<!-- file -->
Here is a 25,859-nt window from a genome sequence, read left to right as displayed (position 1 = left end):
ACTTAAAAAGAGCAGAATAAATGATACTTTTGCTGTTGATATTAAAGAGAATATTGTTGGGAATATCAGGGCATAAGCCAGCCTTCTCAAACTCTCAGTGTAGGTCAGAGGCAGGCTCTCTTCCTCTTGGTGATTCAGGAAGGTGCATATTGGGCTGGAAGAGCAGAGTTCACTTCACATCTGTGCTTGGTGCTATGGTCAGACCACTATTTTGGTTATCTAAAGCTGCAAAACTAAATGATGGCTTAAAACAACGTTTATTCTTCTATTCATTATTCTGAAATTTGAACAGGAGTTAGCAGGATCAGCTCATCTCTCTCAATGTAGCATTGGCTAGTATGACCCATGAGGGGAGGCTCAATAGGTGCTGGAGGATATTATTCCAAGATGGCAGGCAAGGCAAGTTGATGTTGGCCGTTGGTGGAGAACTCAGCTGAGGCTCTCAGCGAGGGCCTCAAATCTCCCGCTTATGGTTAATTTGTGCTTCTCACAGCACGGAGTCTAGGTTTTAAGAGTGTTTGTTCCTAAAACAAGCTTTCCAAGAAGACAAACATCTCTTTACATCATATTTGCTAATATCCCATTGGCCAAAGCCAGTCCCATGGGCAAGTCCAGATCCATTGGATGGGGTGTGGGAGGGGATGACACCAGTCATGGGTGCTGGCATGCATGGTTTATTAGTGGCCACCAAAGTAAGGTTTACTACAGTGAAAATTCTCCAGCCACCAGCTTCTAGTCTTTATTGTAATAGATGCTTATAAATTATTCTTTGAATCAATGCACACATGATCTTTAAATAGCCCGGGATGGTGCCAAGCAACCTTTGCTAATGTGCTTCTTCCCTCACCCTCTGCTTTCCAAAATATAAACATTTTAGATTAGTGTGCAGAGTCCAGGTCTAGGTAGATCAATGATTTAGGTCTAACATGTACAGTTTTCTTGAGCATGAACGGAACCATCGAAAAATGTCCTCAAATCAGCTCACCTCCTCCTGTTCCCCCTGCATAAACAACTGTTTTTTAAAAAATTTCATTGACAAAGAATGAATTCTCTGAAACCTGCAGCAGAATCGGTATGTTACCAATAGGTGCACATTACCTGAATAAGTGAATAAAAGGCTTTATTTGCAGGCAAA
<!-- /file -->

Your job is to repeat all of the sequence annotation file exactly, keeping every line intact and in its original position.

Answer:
Here is a 25,859-nt window from a genome sequence, read left to right as displayed (position 1 = left end):
ACTTAAAAAGAGCAGAATAAATGATACTTTTGCTGTTGATATTAAAGAGAATATTGTTGGGAATATCAGGGCATAAGCCAGCCTTCTCAAACTCTCAGTGTAGGTCAGAGGCAGGCTCTCTTCCTCTTGGTGATTCAGGAAGGTGCATATTGGGCTGGAAGAGCAGAGTTCACTTCACATCTGTGCTTGGTGCTATGGTCAGACCACTATTTTGGTTATCTAAAGCTGCAAAACTAAATGATGGCTTAAAACAACGTTTATTCTTCTATTCATTATTCTGAAATTTGAACAGGAGTTAGCAGGATCAGCTCATCTCTCTCAATGTAGCATTGGCTAGTATGACCCATGAGGGGAGGCTCAATAGGTGCTGGAGGATATTATTCCAAGATGGCAGGCAAGGCAAGTTGATGTTGGCCGTTGGTGGAGAACTCAGCTGAGGCTCTCAGCGAGGGCCTCAAATCTCCCGCTTATGGTTAATTTGTGCTTCTCACAGCACGGAGTCTAGGTTTTAAGAGTGTTTGTTCCTAAAACAAGCTTTCCAAGAAGACAAACATCTCTTTACATCATATTTGCTAATATCCCATTGGCCAAAGCCAGTCCCATGGGCAAGTCCAGATCCATTGGATGGGGTGTGGGAGGGGATGACACCAGTCATGGGTGCTGGCATGCATGGTTTATTAGTGGCCACCAAAGTAAGGTTTACTACAGTGAAAATTCTCCAGCCACCAGCTTCTAGTCTTTATTGTAATAGATGCTTATAAATTATTCTTTGAATCAATGCACACATGATCTTTAAATAGCCCGGGATGGTGCCAAGCAACCTTTGCTAATGTGCTTCTTCCCTCACCCTCTGCTTTCCAAAATATAAACATTTTAGATTAGTGTGCAGAGTCCAGGTCTAGGTAGATCAATGATTTAGGTCTAACATGTACAGTTTTCTTGAGCATGAACGGAACCATCGAAAAATGTCCTCAAATCAGCTCACCTCCTCCTGTTCCCCCTGCATAAACAACTGTTTTTTAAAAAATTTCATTGACAAAGAATGAATTCTCTGAAACCTGCAGCAGAATCGGTATGTTACCAATAGGTGCACATTACCTGAATAAGTGAATAAAAGGCTTTATTTGCAGGCAAA